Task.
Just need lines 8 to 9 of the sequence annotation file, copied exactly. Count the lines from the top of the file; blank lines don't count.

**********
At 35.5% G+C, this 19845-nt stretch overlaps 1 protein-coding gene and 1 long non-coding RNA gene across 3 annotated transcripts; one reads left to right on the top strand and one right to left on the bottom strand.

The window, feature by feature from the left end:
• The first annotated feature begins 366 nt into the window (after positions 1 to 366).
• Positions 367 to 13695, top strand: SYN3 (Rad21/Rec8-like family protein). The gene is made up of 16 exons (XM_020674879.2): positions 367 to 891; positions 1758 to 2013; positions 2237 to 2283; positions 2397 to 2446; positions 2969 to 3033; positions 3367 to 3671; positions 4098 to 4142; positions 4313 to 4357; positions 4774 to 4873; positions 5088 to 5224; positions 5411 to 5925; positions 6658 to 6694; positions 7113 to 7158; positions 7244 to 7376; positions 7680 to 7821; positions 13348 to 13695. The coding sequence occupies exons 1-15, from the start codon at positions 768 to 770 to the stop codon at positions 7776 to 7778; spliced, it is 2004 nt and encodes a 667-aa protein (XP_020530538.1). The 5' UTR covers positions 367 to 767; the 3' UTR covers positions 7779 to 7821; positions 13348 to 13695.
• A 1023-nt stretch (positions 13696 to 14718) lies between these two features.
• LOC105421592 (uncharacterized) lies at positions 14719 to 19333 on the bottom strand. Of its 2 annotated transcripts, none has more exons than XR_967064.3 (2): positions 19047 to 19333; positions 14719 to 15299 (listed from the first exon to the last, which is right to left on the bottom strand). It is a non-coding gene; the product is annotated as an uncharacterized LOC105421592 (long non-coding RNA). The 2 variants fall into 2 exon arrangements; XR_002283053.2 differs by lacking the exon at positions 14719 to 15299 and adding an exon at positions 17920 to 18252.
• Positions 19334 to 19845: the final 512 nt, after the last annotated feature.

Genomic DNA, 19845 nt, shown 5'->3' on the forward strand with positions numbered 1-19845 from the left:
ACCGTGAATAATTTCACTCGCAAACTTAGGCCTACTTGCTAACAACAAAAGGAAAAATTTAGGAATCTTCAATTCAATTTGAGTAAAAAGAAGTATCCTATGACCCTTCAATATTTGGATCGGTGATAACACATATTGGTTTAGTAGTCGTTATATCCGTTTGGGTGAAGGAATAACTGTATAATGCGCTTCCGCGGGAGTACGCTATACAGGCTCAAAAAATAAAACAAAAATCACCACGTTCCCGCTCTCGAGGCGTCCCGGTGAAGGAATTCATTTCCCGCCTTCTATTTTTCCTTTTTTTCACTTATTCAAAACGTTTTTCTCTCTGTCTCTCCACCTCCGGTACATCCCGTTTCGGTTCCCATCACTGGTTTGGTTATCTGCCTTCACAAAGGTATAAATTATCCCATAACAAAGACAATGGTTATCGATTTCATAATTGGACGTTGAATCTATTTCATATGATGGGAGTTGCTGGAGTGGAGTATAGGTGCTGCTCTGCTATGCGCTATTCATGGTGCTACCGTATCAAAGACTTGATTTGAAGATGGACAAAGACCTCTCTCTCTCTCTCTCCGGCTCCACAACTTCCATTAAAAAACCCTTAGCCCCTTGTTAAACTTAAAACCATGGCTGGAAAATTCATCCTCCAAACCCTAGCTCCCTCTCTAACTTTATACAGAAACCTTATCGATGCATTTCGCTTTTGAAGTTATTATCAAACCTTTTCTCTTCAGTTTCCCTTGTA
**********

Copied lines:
Genomic DNA, 19845 nt, shown 5'->3' on the forward strand with positions numbered 1-19845 from the left:
ACCGTGAATAATTTCACTCGCAAACTTAGGCCTACTTGCTAACAACAAAAGGAAAAATTTAGGAATCTTCAATTCAATTTGAGTAAAAAGAAGTATCCTATGACCCTTCAATATTTGGATCGGTGATAACACATATTGGTTTAGTAGTCGTTATATCCGTTTGGGTGAAGGAATAACTGTATAATGCGCTTCCGCGGGAGTACGCTATACAGGCTCAAAAAATAAAACAAAAATCACCACGTTCCCGCTCTCGAGGCGTCCCGGTGAAGGAATTCATTTCCCGCCTTCTATTTTTCCTTTTTTTCACTTATTCAAAACGTTTTTCTCTCTGTCTCTCCACCTCCGGTACATCCCGTTTCGGTTCCCATCACTGGTTTGGTTATCTGCCTTCACAAAGGTATAAATTATCCCATAACAAAGACAATGGTTATCGATTTCATAATTGGACGTTGAATCTATTTCATATGATGGGAGTTGCTGGAGTGGAGTATAGGTGCTGCTCTGCTATGCGCTATTCATGGTGCTACCGTATCAAAGACTTGATTTGAAGATGGACAAAGACCTCTCTCTCTCTCTCTCCGGCTCCACAACTTCCATTAAAAAACCCTTAGCCCCTTGTTAAACTTAAAACCATGGCTGGAAAATTCATCCTCCAAACCCTAGCTCCCTCTCTAACTTTATACAGAAACCTTATCGATGCATTTCGCTTTTGAAGTTATTATCAAACCTTTTCTCTTCAGTTTCCCTTGTA